A new report laying out loan data per student at more than 1,000 U.S. colleges can be useful to parents and future students.
From the California Institute of Technology and the California Institute of the Arts to the Massachusetts Institute of Technology and Bridgewater State University (also in Massachusetts) – data on debt levels for the 2016 graduating class at public and non-profit institutions are contained in a newly released report by the Institute for College Access & Success (TICAS).
TICAS has put together a handy interactive map summarizing the data. An individual college’s data can be found by clicking the state where it’s located and scrolling through the colleges in that state. Not all colleges are presented, because very few for-profit colleges report their students’ debt data.
Diane Cheng, associate research director of TICAS, walked through the most important things to look for when considering where to attend. But the bottom line is, “When students see colleges where a large share of students borrow, and they take out a lot of debt, that can be a red flag,” she said.
It’s virtually impossible to generalize about how much a prospective student will have to borrow, because every student has a unique combination of academic accomplishment and socioeconomic status. Also factoring into borrowing is each college’s sticker price and unique tuition policy. Tuition at public colleges is also affected by state funding, which remains 16 percent lower than before the recession, Cheng said.
She recommends starting with the following four indicators in the map:
Average dollars of debt after graduation: Click on a specific state or states on the map where the teenager is looking at colleges. Scroll through the colleges displayed for each state. What to look for in the data: Compare the average dollar debt level per student for each of the colleges your teenager is considering. If eight colleges are in the mix, compare average debt for all eight. Parents might even want to make a spreadsheet comparing average debt levels and the other data below for each institution of interest. …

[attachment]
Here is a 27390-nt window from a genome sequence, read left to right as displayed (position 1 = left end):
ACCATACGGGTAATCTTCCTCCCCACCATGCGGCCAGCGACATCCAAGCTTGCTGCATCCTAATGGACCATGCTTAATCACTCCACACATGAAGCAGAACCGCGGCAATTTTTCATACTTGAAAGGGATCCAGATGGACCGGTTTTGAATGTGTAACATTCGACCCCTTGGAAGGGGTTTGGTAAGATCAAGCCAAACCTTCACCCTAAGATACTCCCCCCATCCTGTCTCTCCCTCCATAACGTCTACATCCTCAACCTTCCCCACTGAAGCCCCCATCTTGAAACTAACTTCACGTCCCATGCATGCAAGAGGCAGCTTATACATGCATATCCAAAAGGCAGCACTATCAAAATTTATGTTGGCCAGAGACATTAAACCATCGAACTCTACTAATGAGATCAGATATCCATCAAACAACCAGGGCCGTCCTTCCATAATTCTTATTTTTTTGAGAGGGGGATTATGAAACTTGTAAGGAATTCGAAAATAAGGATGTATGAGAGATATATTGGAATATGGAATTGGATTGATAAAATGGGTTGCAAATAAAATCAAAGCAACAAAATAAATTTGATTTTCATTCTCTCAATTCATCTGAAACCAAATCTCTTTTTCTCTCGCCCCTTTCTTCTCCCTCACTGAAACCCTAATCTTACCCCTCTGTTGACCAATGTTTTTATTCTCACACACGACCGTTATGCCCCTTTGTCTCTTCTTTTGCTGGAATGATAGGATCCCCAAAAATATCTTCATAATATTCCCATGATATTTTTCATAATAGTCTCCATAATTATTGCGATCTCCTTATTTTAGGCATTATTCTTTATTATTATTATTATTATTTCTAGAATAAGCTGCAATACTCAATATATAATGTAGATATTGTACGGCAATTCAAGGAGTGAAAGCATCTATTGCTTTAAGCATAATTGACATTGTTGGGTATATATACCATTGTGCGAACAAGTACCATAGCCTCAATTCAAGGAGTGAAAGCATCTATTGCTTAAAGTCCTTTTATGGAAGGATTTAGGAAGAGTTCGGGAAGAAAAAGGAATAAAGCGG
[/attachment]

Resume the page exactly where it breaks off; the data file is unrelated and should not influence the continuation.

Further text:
Today, an ambitious financial education program operated by Delaware state government and the United Way of Delaware is bringing a message of financial empowerment for working people to a national stage.
The organizations have partnered with Ted Talk in Wilmington, Delaware, to film 15 financial education videos. The videos will be livestreamed on Sept. 12 starting at 10:30 a.m. Eastern time.
Since 2011, the state program, known as Stand by Me, has provided one-on-one financial coaching to some 16,000 Delaware residents, said Mary DuPont, who runs it. Today’s Ted videos grew out of DuPont’s 2016 presentation for Ted-X Wilmington.
The videos feature various proponents of financial education, including Javier Torrijos, chair of the Delaware Hispanic Commission, who will tell his personal story about the trials and aspirations of growing up as a child of Columbian immigrants, DuPont said.
Kevin Gilmore, executive director of Habitat for Humanity in Delaware’s Sussex County, will speak about his realization that preparing people financially to buy homes is just as important as building the physical structures. And “Why a Steady Job is No Longer Enough to Feel Financially Secure” is the title of a talk by New York University professor Jonathan Morduch, who has been featured on this blog.
The number of quality jobs held by workers with a two-year associate’s degree rocketed from 3.8 million in 1991 to 7 million in 2015. Total employment over that time didn’t come close to that rate of growth.
“There are still good jobs out there for workers who don’t have a four-year degree,” explains the above video by Georgetown University’s Center on Education and the Workforce. These jobs, which require a bit more education and training than high school, typically pay $55,000 per year.
The video and accompanying report, released in late July, introduce a three-year project to document and analyze employment opportunities for people who do not want, or haven’t been able to obtain, a college degree. This blog will watch for the center’s future reports on this important topic. …Learn More